Kanye West is the headline performer at the closing of the Pan Am games tonight. He’s a controversial choice. Before his appearance at this year’s RBC Ottawa Bluesfest and England’s Glastonbury Festival there was also a fair amount of controversy over his upcoming performances. People seemed evenly divided into two camps, either loving of hating the man and his music.
I give the man credit, he’s very good at what he does. Bluesfest was packed, more than 25,000 people came out to see him. It is just too bad he doesn’t work a little harder at his craft instead of taking the easy way out.
Before Kanye hit the stage I took in Hawksley Workman’s performance. Because of a bad music mix I had difficulty hearing his lyrics. I wish I had had that problem with Mr. West. Not that many years ago Kanye would have been arrested for his lyrics and his between song patter. He very proudly proclaimed at one point “there is only one Kanye West.” I am very thankful for that. (Actually that is not an exact quote – but I won’t use the words he used to describe himself, I have too much respect for you. And for Kanye’s mother)
I won’t comment on the music. It seems you either like hip hop or you don’t. But the show did get me to thinking about the changes in our society over the past few decades and the rejection of what were once commonly held values. Using profanity in a song or on stage may have been shocking once, but now that it has become common it is just boring. People who use what was once profanity as their noun, verb, adjective and adverb of choice just display the paucity of their vocabulary. (As for blasphemy, God can deal with that as he sees fit – but it too is no longer shocking.)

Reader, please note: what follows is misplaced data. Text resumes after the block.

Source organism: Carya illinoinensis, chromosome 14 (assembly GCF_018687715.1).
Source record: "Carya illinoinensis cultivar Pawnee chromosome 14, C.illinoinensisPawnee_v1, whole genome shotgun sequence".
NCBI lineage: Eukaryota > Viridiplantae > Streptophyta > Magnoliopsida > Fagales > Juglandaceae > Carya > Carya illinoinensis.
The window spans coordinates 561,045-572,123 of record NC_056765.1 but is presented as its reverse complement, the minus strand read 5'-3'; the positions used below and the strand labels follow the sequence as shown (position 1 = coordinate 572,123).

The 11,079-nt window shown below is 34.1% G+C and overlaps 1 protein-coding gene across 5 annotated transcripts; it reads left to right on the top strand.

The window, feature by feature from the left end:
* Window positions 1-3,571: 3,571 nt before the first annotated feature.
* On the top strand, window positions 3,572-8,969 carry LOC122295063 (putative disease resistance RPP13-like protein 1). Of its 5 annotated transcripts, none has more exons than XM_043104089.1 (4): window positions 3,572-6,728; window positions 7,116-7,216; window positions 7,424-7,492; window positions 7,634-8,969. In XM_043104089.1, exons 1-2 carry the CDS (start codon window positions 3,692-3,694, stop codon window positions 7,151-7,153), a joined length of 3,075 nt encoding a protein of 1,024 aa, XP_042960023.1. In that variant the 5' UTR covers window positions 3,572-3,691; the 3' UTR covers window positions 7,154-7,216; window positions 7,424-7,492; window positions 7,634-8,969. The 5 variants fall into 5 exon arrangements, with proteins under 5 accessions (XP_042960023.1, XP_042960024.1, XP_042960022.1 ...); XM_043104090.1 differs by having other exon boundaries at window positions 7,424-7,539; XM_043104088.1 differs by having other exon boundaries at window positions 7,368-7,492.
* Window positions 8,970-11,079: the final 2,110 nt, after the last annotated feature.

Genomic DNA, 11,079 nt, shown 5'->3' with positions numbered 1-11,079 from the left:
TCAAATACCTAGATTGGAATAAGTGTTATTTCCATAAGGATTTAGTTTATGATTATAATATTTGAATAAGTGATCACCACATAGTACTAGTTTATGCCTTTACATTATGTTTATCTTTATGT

I have no problems with Kanye’s language choice though, as far as the words themselves go. They are just words after all. Those who follow him though are in need of a reality check. At Bluesfest he was in fine form as someone standing up to society, warning his audience to beware of “The Machine.” Maybe he was being ironic, though listening to him I am not sure he would understand the word. At a music festival, with fans paying $70 to see him, for which he received a six-figure payment (he charges about $500,000 for a performance), Kanye West is the machine. The man is no rebel – he is a beneficiary of the system he rails against. He may be making a fortune – but he is cooperating with “The Machine” which I am certain makes more from his performances than he does.
I think Kanye West probably is so boastful about his talent because he knows that he can’t live up to the rhetoric. Fifty years from now he will probably be a footnote to music history; his accomplishments won’t merit anything longer. After all, to a large section of the population he is a complete unknown. To those non music fans who have heard of him, Kanye is best known for being married to a woman who herself is known primarily for a sex tape she made with a man from a previous relationship.
The man has talent, but too often the bluster overshadows it. When the music becomes secondary to the spectacle the art suffers.
That Kanye West is a superstar entertainer is a sad reflection on the state of our society. That he is the best they could find to close the Pan Am Games is a reflection of who we ae. Maybe we should be trying harder.